Tax Roundup, 2/23/16: Governor Branstad reverses stand, now supports Section 179 and other extenders.

February 23rd, 2016 by Joe Kristan

coupling20160213Found money. Governor Branstad started out this legislative session saying the state couldn’t afford the $500,000 Section 179 deduction ever again. He also said the state couldn’t afford to couple to any other 2015 federal tax “extenders.”

Never mind.

The Governor’s office confirmed yesterday that it has decided to support the House-passed coupling bill, HF 2092. The House bill conforms to all 2015 federal extenders, including a permanent $500,000 Section 179 deduction. The Section 179 deduction allows taxpayers to deduct in the year of purchase equipment costs that would otherwise be capitalized and deducted over a period of years through depreciation.

The fate of the extender bill now is in the hands of Senate Majority Leader Gronstal, who controls which bills can come to a vote in the Democrat-controlled chamber. Sen. Gronstal and chief Senate taxwriter Joe Bolckom have announced their support for the Governor’s now-abandoned anti-coupling position. That means they now have a bargaining chip. From O. Kay Henderson:

Senator Mike Gronstal of Council Bluffs, the top Democrat in the legislature, said Senate Democrats are willing to pass these tax cuts, if Republicans are willing to adjust tax policy elsewhere. Gronstal suggested doing away with the $40 million tax break the Branstad Administration unilaterally gave manufacturers.

So now it’s a hostage negotiation.

The Governor’s office hasn’t said where he found the funding for the extenders on his road to Damascus, reports The Des Moines Register:

Spokesman Ben Hammes said in an email Monday that the governor now supports the bill, “given we can still fund the budget priorities of Iowans.” Hammes did not respond to direct questions about how Branstad would calculate the budget differently without funding concerns.

20151118-1I like to think that the Governor’s budget math was altered by a rebellion of his partisans in the General Assembly. Every Republican who voted on the House bill voted against the Governor’s position, and their minority contingent in the Senate would likely do the same thing.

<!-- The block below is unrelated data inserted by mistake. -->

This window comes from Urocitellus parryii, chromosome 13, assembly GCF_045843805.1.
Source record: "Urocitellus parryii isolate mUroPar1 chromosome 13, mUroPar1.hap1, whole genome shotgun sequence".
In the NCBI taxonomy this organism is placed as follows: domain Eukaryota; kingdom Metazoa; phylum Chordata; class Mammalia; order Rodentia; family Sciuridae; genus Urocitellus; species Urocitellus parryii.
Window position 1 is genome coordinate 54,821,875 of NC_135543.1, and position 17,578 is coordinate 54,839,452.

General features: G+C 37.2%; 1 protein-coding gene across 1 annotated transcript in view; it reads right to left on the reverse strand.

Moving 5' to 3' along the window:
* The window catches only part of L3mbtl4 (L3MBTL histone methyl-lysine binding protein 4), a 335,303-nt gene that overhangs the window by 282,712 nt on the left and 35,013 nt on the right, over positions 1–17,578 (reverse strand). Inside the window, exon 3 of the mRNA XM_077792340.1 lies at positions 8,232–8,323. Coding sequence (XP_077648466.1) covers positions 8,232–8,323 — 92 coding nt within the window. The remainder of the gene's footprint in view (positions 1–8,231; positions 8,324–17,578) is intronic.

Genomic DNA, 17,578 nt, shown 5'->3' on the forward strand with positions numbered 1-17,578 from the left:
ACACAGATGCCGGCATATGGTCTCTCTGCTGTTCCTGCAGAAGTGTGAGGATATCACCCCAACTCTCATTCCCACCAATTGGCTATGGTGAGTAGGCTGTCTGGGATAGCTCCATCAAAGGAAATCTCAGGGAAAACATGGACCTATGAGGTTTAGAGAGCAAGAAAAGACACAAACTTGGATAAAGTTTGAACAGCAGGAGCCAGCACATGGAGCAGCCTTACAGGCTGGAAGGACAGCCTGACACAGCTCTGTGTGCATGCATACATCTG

While Section 179 is the biggest revenue item in the extender package, there are a number of other 2015 tax breaks at stake, including:

Exclusion for IRA contributions to charity
Exclusion of gain from qualified small business stock
Basis adjustment for S corporation charitable contributions
Built-in gain tax five-year recognition period
Educator expense deduction
Exclusion of home mortgage debt forgiveness
Qualified tuition deduction
Conservation easement deductions
Deduction for food inventory contributions

The Department of Revenue has warned taxpayers that they have no authority to claim these breaks until the legislature acts. The Department has so far provided no guidance so far on how to report some of these items, such as the exclusion for IRA charitable distributions.

I think the prospects for eventual Senate passage, which appeared bleak as recently as Friday, now are favorable. House Democrats also voted in favor of the House bill, 26-14. There is no reason to believe Senate Democrats feel differently. So while Sen. Gronstal can be expected to extract concessions, probably in spending priorities, he probably is under some pressure from his own caucus to move the bill. I don’t expect the Governor to surrender the manufacturing sales tax exclusion in any deal.

If the Governor and the legislature need to find some revenue to help make it up, I have a handy list of revenue ideas for them.

Related: Prior Tax Update Coverage.




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